Thursday, July 5, 2012

Ankara 2012

Nazim Hikmet, a renowned Turkish poet says something about never forgetting your mother’s and your town’s face.   This is very true for London, go out of Waterloo Station and turn right, the small market and book store will be there. They were there when I went to London 25 years ago, they are still there. The little balcony with white summer chairs a second before entering Leeds Station is there too.  Ankara, my grey, concrete, state official building Ankara does not fit in Nazim’s poetic view (believe me, the only poetic view of Ankara in my youth was prison songs, nothing else.)The Ankara I remember had Kizilay roundabout and the city revolved around that. If you went up there was the rich area, go right the residential area with Anit Kabir and low rise apartment blocks, go down there will be the old part- probably the only part of Ankara with a little bit of character with an old mosque and the citadel and small shabby streets selling stuff like proper real fat Ramadan drums, prayer shoes, natural chewing gum and circumcision gowns for boys. Finally towards the left of the roundabout was where I lived. I had my high school next to my flat on 6th floor, and I occasionally went beyond my comfort zone towards the semi green Kurtulus Park (Freedom Park) with a smelly pool but no freedom to walk on grass.

 This has changed. I cannot recognise Ankara any more. I look out of the window of my room and I can see the distant hills where I would see the first snow of the year or the flickering lights of the lonesome minaret for Ramadan dinners.  Alas! There are radio towers on that hill and a massive Ferris wheel. The street below is even more difficult to recognise. There are two tunnel mouths on each side of the street. Until midnight people disappear in to the abyss of the stairs to catch the only underground of the Capital city. I shouldn’t be surprised about this, considering my husband was involved in its construction. Almost 15 years ago when the noise and the chaos of the tunnels were almost unbearable my mother used to threaten me not to give permission to marry him. ‘Tell him to do something about this dust, how many times am I supposed to wash these net curtains?!’ was not translated at all to the man sipping his hearty Turkish tea watching ads he did not make sense on television, wiggling his toes on heavily carpeted living room.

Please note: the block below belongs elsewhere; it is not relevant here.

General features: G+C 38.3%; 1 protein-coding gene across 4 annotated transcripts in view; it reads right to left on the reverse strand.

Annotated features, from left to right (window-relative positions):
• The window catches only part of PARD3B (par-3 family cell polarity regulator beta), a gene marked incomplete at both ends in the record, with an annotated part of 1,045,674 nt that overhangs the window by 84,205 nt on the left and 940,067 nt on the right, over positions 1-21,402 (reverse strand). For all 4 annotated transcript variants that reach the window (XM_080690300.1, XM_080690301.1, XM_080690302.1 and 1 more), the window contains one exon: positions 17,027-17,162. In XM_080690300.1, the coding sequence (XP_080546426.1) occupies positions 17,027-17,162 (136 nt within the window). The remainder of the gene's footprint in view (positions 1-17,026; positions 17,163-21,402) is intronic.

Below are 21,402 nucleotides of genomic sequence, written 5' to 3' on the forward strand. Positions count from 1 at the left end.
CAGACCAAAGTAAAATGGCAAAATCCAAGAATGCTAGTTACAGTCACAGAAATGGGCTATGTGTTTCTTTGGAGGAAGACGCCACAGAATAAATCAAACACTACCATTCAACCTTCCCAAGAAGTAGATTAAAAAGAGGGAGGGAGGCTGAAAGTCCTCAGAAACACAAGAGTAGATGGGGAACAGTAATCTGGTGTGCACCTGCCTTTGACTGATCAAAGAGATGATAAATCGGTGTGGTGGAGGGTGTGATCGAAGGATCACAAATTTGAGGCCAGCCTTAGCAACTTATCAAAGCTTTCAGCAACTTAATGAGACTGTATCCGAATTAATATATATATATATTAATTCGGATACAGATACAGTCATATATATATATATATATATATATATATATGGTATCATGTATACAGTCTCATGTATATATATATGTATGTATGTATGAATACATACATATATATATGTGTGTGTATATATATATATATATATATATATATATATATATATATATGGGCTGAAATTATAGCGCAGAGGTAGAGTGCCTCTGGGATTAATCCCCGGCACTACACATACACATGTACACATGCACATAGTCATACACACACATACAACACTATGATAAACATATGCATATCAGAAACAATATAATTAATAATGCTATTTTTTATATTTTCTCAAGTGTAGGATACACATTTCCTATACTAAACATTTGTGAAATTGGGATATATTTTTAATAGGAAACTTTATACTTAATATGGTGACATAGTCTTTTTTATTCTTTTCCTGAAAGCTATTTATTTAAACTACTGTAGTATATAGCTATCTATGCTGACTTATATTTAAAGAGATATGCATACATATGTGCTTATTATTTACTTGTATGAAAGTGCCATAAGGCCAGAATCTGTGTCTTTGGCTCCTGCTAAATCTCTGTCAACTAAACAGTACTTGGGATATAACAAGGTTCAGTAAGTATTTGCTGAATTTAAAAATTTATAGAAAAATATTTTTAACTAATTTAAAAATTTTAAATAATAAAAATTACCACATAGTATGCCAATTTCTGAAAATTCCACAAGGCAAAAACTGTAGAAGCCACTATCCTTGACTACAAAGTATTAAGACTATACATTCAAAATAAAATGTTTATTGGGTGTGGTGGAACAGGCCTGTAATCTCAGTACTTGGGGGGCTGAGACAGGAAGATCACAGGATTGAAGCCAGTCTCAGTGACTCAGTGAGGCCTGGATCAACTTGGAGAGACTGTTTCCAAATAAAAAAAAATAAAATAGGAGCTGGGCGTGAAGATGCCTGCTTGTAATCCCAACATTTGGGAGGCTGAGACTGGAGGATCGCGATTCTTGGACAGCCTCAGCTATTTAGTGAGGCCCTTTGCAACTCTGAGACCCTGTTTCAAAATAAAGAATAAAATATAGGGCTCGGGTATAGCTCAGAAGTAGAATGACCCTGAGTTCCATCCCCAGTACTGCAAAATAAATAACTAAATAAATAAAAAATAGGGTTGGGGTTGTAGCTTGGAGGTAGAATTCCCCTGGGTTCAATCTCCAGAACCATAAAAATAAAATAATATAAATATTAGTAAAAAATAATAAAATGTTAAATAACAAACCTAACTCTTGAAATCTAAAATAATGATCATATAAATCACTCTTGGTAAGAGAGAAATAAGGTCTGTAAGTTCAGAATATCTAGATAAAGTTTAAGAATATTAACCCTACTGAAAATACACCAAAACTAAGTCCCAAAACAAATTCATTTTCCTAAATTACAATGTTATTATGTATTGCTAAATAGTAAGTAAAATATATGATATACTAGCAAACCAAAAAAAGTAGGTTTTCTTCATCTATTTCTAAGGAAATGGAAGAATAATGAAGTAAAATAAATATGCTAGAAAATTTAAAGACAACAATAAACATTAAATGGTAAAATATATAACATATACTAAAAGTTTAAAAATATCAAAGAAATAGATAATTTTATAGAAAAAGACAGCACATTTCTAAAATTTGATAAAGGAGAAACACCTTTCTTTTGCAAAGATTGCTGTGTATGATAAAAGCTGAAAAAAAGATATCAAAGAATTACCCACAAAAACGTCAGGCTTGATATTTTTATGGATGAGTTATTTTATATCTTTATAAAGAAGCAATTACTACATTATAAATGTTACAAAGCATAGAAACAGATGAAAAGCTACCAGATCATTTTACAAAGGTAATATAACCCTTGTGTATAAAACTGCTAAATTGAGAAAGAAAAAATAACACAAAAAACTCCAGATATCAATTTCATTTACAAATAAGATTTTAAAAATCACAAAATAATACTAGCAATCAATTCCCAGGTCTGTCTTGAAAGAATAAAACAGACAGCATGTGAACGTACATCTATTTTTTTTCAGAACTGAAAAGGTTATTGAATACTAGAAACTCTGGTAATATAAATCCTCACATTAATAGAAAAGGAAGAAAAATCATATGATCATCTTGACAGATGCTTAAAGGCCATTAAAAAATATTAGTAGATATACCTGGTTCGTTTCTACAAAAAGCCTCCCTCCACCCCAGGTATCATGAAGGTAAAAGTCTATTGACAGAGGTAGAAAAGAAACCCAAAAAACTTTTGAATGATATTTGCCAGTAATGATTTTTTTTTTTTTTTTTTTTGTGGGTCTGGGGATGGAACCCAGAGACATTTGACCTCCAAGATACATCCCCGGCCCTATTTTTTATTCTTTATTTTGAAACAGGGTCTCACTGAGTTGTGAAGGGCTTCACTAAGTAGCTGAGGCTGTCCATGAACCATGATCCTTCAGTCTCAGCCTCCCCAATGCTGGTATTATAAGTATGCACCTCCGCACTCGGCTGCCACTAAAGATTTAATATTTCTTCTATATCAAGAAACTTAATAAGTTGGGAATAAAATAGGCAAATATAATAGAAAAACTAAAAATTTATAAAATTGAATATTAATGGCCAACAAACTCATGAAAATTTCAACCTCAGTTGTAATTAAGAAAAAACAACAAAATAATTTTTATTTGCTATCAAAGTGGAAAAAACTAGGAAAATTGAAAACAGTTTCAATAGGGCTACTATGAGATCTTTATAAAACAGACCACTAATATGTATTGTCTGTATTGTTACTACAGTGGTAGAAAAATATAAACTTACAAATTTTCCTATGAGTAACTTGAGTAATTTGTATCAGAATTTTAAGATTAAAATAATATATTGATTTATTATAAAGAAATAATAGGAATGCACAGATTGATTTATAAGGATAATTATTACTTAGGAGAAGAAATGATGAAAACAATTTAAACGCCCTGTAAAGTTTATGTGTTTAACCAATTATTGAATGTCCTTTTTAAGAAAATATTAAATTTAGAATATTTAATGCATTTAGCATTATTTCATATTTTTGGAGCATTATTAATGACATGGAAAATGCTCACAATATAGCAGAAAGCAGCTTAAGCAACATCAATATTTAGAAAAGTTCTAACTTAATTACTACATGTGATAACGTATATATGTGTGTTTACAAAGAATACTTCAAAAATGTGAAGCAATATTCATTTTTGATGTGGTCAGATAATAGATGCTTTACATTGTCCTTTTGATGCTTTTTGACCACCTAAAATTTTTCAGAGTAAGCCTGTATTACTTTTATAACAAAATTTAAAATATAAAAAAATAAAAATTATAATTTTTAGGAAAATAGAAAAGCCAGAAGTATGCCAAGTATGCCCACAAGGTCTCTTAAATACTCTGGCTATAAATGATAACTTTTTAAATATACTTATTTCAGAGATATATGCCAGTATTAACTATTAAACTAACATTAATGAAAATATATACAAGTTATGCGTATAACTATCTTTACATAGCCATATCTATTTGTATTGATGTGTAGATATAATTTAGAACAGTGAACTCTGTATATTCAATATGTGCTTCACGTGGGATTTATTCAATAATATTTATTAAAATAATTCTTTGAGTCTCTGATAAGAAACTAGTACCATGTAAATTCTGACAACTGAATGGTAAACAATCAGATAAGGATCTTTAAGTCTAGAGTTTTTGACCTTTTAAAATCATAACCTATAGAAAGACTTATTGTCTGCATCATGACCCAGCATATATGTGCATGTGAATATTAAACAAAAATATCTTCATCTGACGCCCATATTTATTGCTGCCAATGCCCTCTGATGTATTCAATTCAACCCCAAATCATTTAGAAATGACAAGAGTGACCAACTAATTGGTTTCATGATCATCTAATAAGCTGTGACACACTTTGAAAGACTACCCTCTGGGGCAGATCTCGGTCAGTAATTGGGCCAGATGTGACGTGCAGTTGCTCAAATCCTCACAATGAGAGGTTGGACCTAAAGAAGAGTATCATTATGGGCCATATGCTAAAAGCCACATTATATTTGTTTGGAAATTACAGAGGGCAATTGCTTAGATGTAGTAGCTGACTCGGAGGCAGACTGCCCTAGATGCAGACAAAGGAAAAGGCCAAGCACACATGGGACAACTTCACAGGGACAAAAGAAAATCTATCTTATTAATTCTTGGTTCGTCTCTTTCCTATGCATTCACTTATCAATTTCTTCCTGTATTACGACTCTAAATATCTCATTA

The dust is gone now; Ankara is a termite hill with lots of overpasses underpasses, one and a half completed light rail and couple of new ones being built. My mum informs us  about all the new Municipality incentives, the new bids for the underground all over Turkey and my husband and I feel guilty that we should feel guilty he is not involved in any of them, that we are in a small town in the UK or in India but not here in Turkey.

Ankara people have changed too.  There used to be a great push and shove getting on the red busses which would cough and sneeze all the way and you would have to rely on other passengers passing your little crumbled ticket to the box near the driver. Now, they wait patiently for the Metro to come, they do not cross the yellow line,  they know which exit to go out of and where to buy tickets, go out comfortably at the turnstiles. Kitty and I are new to this and we look at the route map on the train. - Two lines meeting up at Kizilay. Not very complicated but we manage to get lost in the tunnels in Kizilay probably because we stop to look at numerous shoe shops, pudding shops,t shirt shops and if it is a Friday  masses  of men praying.   Metro is not a novelty for Ankorians; they have the glassy look in their eyes of people who are so used to taking the same route every day and have stopped looking around. They leave their body to the sway of the journey and either fiddle with their prayer beads or fix their eyes on their shoes. Pretty young girls with headphones sit next to the dirtiest bearded men, head scarfed log skirted youth with their scarf pins, open toed high  wedged shoes giggle to each other next to  hard rock boys.